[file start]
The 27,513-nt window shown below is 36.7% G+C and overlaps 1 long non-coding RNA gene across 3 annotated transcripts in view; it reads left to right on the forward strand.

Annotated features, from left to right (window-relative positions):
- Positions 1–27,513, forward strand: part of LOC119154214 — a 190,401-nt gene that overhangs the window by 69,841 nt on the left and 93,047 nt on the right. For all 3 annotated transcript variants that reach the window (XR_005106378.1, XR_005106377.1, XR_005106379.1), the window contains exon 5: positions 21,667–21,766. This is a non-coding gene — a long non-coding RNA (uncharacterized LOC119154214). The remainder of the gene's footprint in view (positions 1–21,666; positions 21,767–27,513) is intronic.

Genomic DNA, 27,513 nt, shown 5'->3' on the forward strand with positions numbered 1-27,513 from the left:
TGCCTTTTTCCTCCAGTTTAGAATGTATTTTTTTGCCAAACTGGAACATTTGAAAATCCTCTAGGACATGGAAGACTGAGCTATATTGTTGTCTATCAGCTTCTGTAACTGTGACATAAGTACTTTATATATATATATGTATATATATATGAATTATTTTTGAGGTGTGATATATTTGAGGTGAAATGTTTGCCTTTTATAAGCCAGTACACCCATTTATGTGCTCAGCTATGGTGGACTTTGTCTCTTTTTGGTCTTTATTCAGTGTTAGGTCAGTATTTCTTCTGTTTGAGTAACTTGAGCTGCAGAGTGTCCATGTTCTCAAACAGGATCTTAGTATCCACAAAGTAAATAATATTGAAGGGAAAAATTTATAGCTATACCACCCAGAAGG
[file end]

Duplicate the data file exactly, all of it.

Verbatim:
The 27,513-nt window shown below is 36.7% G+C and overlaps 1 long non-coding RNA gene across 3 annotated transcripts in view; it reads left to right on the forward strand.

Annotated features, from left to right (window-relative positions):
- Positions 1–27,513, forward strand: part of LOC119154214 — a 190,401-nt gene that overhangs the window by 69,841 nt on the left and 93,047 nt on the right. For all 3 annotated transcript variants that reach the window (XR_005106378.1, XR_005106377.1, XR_005106379.1), the window contains exon 5: positions 21,667–21,766. This is a non-coding gene — a long non-coding RNA (uncharacterized LOC119154214). The remainder of the gene's footprint in view (positions 1–21,666; positions 21,767–27,513) is intronic.

Genomic DNA, 27,513 nt, shown 5'->3' on the forward strand with positions numbered 1-27,513 from the left:
TGCCTTTTTCCTCCAGTTTAGAATGTATTTTTTTGCCAAACTGGAACATTTGAAAATCCTCTAGGACATGGAAGACTGAGCTATATTGTTGTCTATCAGCTTCTGTAACTGTGACATAAGTACTTTATATATATATATGTATATATATATGAATTATTTTTGAGGTGTGATATATTTGAGGTGAAATGTTTGCCTTTTATAAGCCAGTACACCCATTTATGTGCTCAGCTATGGTGGACTTTGTCTCTTTTTGGTCTTTATTCAGTGTTAGGTCAGTATTTCTTCTGTTTGAGTAACTTGAGCTGCAGAGTGTCCATGTTCTCAAACAGGATCTTAGTATCCACAAAGTAAATAATATTGAAGGGAAAAATTTATAGCTATACCACCCAGAAGG